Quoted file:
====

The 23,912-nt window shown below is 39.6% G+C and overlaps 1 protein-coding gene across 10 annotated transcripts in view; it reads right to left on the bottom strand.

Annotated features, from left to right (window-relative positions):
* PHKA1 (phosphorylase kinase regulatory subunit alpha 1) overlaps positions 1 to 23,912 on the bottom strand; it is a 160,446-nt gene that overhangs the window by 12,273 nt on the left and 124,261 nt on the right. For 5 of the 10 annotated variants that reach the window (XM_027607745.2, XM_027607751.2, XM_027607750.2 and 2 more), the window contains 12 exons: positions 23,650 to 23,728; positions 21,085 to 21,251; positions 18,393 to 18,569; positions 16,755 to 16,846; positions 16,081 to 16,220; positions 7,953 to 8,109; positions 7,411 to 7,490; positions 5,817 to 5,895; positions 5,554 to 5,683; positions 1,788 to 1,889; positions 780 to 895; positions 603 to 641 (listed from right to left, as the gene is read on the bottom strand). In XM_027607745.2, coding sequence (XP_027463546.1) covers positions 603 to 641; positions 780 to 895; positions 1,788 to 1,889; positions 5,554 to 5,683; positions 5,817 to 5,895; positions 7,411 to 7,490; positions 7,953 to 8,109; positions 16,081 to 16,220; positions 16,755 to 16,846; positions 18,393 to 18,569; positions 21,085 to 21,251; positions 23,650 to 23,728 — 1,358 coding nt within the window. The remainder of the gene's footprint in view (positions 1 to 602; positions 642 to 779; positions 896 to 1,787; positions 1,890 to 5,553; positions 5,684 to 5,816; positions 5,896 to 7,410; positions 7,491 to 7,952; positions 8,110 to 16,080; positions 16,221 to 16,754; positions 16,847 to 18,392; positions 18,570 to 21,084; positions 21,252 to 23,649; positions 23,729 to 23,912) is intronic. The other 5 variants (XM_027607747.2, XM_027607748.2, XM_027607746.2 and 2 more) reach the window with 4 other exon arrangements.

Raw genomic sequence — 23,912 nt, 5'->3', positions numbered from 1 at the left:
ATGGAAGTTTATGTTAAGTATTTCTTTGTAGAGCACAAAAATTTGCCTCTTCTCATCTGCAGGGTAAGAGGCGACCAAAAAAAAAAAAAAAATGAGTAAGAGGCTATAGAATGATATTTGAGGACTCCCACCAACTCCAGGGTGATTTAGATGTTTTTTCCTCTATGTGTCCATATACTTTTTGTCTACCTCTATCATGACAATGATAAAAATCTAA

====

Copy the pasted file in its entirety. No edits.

The 23,912-nt window shown below is 39.6% G+C and overlaps 1 protein-coding gene across 10 annotated transcripts in view; it reads right to left on the bottom strand.

Annotated features, from left to right (window-relative positions):
* PHKA1 (phosphorylase kinase regulatory subunit alpha 1) overlaps positions 1 to 23,912 on the bottom strand; it is a 160,446-nt gene that overhangs the window by 12,273 nt on the left and 124,261 nt on the right. For 5 of the 10 annotated variants that reach the window (XM_027607745.2, XM_027607751.2, XM_027607750.2 and 2 more), the window contains 12 exons: positions 23,650 to 23,728; positions 21,085 to 21,251; positions 18,393 to 18,569; positions 16,755 to 16,846; positions 16,081 to 16,220; positions 7,953 to 8,109; positions 7,411 to 7,490; positions 5,817 to 5,895; positions 5,554 to 5,683; positions 1,788 to 1,889; positions 780 to 895; positions 603 to 641 (listed from right to left, as the gene is read on the bottom strand). In XM_027607745.2, coding sequence (XP_027463546.1) covers positions 603 to 641; positions 780 to 895; positions 1,788 to 1,889; positions 5,554 to 5,683; positions 5,817 to 5,895; positions 7,411 to 7,490; positions 7,953 to 8,109; positions 16,081 to 16,220; positions 16,755 to 16,846; positions 18,393 to 18,569; positions 21,085 to 21,251; positions 23,650 to 23,728 — 1,358 coding nt within the window. The remainder of the gene's footprint in view (positions 1 to 602; positions 642 to 779; positions 896 to 1,787; positions 1,890 to 5,553; positions 5,684 to 5,816; positions 5,896 to 7,410; positions 7,491 to 7,952; positions 8,110 to 16,080; positions 16,221 to 16,754; positions 16,847 to 18,392; positions 18,570 to 21,084; positions 21,252 to 23,649; positions 23,729 to 23,912) is intronic. The other 5 variants (XM_027607747.2, XM_027607748.2, XM_027607746.2 and 2 more) reach the window with 4 other exon arrangements.

Raw genomic sequence — 23,912 nt, 5'->3', positions numbered from 1 at the left:
ATGGAAGTTTATGTTAAGTATTTCTTTGTAGAGCACAAAAATTTGCCTCTTCTCATCTGCAGGGTAAGAGGCGACCAAAAAAAAAAAAAAAATGAGTAAGAGGCTATAGAATGATATTTGAGGACTCCCACCAACTCCAGGGTGATTTAGATGTTTTTTCCTCTATGTGTCCATATACTTTTTGTCTACCTCTATCATGACAATGATAAAAATCTAA